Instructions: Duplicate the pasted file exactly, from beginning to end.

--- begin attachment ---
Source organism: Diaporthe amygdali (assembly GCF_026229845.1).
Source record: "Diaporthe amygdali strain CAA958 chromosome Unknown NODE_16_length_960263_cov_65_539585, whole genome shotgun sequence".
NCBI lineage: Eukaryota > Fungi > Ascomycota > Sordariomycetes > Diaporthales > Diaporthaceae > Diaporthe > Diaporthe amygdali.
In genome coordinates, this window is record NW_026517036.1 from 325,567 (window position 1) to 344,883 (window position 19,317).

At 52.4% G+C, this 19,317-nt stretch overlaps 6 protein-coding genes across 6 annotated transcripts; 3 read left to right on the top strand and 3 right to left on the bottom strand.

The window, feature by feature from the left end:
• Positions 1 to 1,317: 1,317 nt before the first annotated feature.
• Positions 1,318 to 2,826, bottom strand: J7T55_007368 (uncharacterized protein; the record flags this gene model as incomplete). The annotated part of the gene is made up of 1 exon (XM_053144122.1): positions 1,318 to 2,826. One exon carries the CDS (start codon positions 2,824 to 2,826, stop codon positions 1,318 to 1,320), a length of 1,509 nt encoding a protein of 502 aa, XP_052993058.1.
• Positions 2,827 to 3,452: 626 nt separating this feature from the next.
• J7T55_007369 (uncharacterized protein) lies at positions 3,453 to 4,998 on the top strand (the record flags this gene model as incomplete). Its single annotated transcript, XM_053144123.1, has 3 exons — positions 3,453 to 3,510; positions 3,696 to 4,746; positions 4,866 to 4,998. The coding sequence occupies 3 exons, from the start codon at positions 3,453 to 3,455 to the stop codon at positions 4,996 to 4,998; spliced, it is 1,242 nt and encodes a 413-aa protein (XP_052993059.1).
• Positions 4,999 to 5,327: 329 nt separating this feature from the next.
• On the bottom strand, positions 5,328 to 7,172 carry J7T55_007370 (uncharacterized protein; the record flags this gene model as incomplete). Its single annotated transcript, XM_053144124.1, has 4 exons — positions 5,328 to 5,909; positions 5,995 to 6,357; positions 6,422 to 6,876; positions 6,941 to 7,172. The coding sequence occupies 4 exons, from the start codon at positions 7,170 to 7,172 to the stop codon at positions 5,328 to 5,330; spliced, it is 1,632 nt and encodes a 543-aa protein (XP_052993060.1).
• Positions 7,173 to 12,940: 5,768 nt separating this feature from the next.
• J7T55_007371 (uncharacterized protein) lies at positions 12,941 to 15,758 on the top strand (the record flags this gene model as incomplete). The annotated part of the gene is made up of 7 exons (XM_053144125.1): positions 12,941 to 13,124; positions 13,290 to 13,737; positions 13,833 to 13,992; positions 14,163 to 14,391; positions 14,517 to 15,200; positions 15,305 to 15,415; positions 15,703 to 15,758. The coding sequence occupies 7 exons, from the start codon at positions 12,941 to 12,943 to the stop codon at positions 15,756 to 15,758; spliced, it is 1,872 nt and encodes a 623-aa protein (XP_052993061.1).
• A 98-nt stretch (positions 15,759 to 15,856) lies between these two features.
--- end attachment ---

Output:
Source organism: Diaporthe amygdali (assembly GCF_026229845.1).
Source record: "Diaporthe amygdali strain CAA958 chromosome Unknown NODE_16_length_960263_cov_65_539585, whole genome shotgun sequence".
NCBI lineage: Eukaryota > Fungi > Ascomycota > Sordariomycetes > Diaporthales > Diaporthaceae > Diaporthe > Diaporthe amygdali.
In genome coordinates, this window is record NW_026517036.1 from 325,567 (window position 1) to 344,883 (window position 19,317).

At 52.4% G+C, this 19,317-nt stretch overlaps 6 protein-coding genes across 6 annotated transcripts; 3 read left to right on the top strand and 3 right to left on the bottom strand.

The window, feature by feature from the left end:
• Positions 1 to 1,317: 1,317 nt before the first annotated feature.
• Positions 1,318 to 2,826, bottom strand: J7T55_007368 (uncharacterized protein; the record flags this gene model as incomplete). The annotated part of the gene is made up of 1 exon (XM_053144122.1): positions 1,318 to 2,826. One exon carries the CDS (start codon positions 2,824 to 2,826, stop codon positions 1,318 to 1,320), a length of 1,509 nt encoding a protein of 502 aa, XP_052993058.1.
• Positions 2,827 to 3,452: 626 nt separating this feature from the next.
• J7T55_007369 (uncharacterized protein) lies at positions 3,453 to 4,998 on the top strand (the record flags this gene model as incomplete). Its single annotated transcript, XM_053144123.1, has 3 exons — positions 3,453 to 3,510; positions 3,696 to 4,746; positions 4,866 to 4,998. The coding sequence occupies 3 exons, from the start codon at positions 3,453 to 3,455 to the stop codon at positions 4,996 to 4,998; spliced, it is 1,242 nt and encodes a 413-aa protein (XP_052993059.1).
• Positions 4,999 to 5,327: 329 nt separating this feature from the next.
• On the bottom strand, positions 5,328 to 7,172 carry J7T55_007370 (uncharacterized protein; the record flags this gene model as incomplete). Its single annotated transcript, XM_053144124.1, has 4 exons — positions 5,328 to 5,909; positions 5,995 to 6,357; positions 6,422 to 6,876; positions 6,941 to 7,172. The coding sequence occupies 4 exons, from the start codon at positions 7,170 to 7,172 to the stop codon at positions 5,328 to 5,330; spliced, it is 1,632 nt and encodes a 543-aa protein (XP_052993060.1).
• Positions 7,173 to 12,940: 5,768 nt separating this feature from the next.
• J7T55_007371 (uncharacterized protein) lies at positions 12,941 to 15,758 on the top strand (the record flags this gene model as incomplete). The annotated part of the gene is made up of 7 exons (XM_053144125.1): positions 12,941 to 13,124; positions 13,290 to 13,737; positions 13,833 to 13,992; positions 14,163 to 14,391; positions 14,517 to 15,200; positions 15,305 to 15,415; positions 15,703 to 15,758. The coding sequence occupies 7 exons, from the start codon at positions 12,941 to 12,943 to the stop codon at positions 15,756 to 15,758; spliced, it is 1,872 nt and encodes a 623-aa protein (XP_052993061.1).
• A 98-nt stretch (positions 15,759 to 15,856) lies between these two features.